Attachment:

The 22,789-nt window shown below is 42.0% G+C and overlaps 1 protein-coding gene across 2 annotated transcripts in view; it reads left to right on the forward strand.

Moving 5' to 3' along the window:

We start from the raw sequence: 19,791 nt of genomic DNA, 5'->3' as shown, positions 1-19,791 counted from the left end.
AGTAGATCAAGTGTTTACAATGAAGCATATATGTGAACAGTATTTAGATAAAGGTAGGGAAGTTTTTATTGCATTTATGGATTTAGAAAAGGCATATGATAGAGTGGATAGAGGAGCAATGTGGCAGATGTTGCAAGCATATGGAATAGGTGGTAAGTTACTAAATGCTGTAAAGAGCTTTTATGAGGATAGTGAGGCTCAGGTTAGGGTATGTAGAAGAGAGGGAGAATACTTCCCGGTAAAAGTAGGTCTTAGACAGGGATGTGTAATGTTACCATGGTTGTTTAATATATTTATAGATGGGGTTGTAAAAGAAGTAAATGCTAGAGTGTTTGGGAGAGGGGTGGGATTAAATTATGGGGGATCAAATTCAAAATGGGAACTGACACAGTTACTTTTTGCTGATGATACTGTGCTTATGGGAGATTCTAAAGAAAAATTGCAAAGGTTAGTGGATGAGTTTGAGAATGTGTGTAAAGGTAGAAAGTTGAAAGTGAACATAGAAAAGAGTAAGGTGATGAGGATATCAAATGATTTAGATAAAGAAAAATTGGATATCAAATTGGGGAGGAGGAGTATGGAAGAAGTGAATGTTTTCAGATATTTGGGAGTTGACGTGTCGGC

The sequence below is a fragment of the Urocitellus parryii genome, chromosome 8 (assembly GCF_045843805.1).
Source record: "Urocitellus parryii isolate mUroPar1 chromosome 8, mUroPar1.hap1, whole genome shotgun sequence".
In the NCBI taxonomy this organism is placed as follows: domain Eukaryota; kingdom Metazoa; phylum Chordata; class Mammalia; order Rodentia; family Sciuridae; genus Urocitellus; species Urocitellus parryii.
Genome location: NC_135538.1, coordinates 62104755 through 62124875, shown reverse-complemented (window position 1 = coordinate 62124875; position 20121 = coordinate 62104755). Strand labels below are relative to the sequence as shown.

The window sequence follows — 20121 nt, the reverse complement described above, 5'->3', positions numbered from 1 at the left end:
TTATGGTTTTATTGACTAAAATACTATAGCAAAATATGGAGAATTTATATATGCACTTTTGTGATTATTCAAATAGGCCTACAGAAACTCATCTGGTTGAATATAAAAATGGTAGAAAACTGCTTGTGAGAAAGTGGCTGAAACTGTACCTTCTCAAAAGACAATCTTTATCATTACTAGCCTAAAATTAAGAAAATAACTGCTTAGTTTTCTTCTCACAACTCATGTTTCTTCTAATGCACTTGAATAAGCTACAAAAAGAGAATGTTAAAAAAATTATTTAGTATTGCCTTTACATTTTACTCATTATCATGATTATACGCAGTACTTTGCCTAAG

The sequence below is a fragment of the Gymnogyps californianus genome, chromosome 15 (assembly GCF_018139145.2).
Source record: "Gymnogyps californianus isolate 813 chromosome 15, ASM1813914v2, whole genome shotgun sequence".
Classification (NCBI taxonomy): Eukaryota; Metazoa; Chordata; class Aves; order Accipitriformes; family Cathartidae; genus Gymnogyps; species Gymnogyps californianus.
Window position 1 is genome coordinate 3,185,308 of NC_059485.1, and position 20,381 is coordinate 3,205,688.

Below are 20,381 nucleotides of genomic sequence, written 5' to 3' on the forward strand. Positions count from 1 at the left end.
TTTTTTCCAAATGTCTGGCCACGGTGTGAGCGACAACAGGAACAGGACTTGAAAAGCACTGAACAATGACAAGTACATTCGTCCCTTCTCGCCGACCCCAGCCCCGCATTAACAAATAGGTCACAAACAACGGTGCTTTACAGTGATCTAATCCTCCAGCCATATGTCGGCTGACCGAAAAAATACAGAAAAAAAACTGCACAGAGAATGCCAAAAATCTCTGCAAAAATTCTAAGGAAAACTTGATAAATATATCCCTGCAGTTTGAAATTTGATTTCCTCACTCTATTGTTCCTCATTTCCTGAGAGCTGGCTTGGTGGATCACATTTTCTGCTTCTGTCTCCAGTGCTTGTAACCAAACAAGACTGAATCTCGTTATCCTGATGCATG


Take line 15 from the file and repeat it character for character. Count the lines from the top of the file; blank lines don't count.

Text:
Below are 20,381 nucleotides of genomic sequence, written 5' to 3' on the forward strand. Positions count from 1 at the left end.